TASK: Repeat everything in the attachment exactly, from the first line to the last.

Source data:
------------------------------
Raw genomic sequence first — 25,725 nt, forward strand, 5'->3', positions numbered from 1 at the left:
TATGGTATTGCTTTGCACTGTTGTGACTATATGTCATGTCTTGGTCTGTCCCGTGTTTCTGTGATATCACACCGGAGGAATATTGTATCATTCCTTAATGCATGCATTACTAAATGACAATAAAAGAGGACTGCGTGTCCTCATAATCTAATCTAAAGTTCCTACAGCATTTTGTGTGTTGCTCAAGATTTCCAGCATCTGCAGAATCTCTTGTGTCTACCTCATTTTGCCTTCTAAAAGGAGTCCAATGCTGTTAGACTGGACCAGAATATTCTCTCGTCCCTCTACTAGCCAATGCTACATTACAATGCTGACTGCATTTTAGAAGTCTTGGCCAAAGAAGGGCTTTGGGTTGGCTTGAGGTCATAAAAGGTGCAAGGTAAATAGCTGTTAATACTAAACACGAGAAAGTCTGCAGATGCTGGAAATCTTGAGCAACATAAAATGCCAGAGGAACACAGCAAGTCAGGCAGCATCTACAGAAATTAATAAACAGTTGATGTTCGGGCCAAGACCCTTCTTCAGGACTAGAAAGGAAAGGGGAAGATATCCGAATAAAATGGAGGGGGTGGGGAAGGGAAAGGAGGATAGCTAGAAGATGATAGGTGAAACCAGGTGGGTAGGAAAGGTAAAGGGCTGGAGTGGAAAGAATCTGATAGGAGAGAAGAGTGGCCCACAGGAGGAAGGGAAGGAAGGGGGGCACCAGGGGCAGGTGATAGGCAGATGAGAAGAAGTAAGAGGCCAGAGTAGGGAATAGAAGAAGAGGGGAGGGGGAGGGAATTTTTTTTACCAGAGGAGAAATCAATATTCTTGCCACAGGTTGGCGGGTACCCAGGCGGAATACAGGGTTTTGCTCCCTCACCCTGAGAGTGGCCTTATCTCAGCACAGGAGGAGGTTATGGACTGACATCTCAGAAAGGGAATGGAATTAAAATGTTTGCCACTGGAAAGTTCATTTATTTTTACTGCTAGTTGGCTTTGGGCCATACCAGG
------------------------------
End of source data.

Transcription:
Raw genomic sequence first — 25,725 nt, forward strand, 5'->3', positions numbered from 1 at the left:
TATGGTATTGCTTTGCACTGTTGTGACTATATGTCATGTCTTGGTCTGTCCCGTGTTTCTGTGATATCACACCGGAGGAATATTGTATCATTCCTTAATGCATGCATTACTAAATGACAATAAAAGAGGACTGCGTGTCCTCATAATCTAATCTAAAGTTCCTACAGCATTTTGTGTGTTGCTCAAGATTTCCAGCATCTGCAGAATCTCTTGTGTCTACCTCATTTTGCCTTCTAAAAGGAGTCCAATGCTGTTAGACTGGACCAGAATATTCTCTCGTCCCTCTACTAGCCAATGCTACATTACAATGCTGACTGCATTTTAGAAGTCTTGGCCAAAGAAGGGCTTTGGGTTGGCTTGAGGTCATAAAAGGTGCAAGGTAAATAGCTGTTAATACTAAACACGAGAAAGTCTGCAGATGCTGGAAATCTTGAGCAACATAAAATGCCAGAGGAACACAGCAAGTCAGGCAGCATCTACAGAAATTAATAAACAGTTGATGTTCGGGCCAAGACCCTTCTTCAGGACTAGAAAGGAAAGGGGAAGATATCCGAATAAAATGGAGGGGGTGGGGAAGGGAAAGGAGGATAGCTAGAAGATGATAGGTGAAACCAGGTGGGTAGGAAAGGTAAAGGGCTGGAGTGGAAAGAATCTGATAGGAGAGAAGAGTGGCCCACAGGAGGAAGGGAAGGAAGGGGGGCACCAGGGGCAGGTGATAGGCAGATGAGAAGAAGTAAGAGGCCAGAGTAGGGAATAGAAGAAGAGGGGAGGGGGAGGGAATTTTTTTTACCAGAGGAGAAATCAATATTCTTGCCACAGGTTGGCGGGTACCCAGGCGGAATACAGGGTTTTGCTCCCTCACCCTGAGAGTGGCCTTATCTCAGCACAGGAGGAGGTTATGGACTGACATCTCAGAAAGGGAATGGAATTAAAATGTTTGCCACTGGAAAGTTCATTTATTTTTACTGCTAGTTGGCTTTGGGCCATACCAGG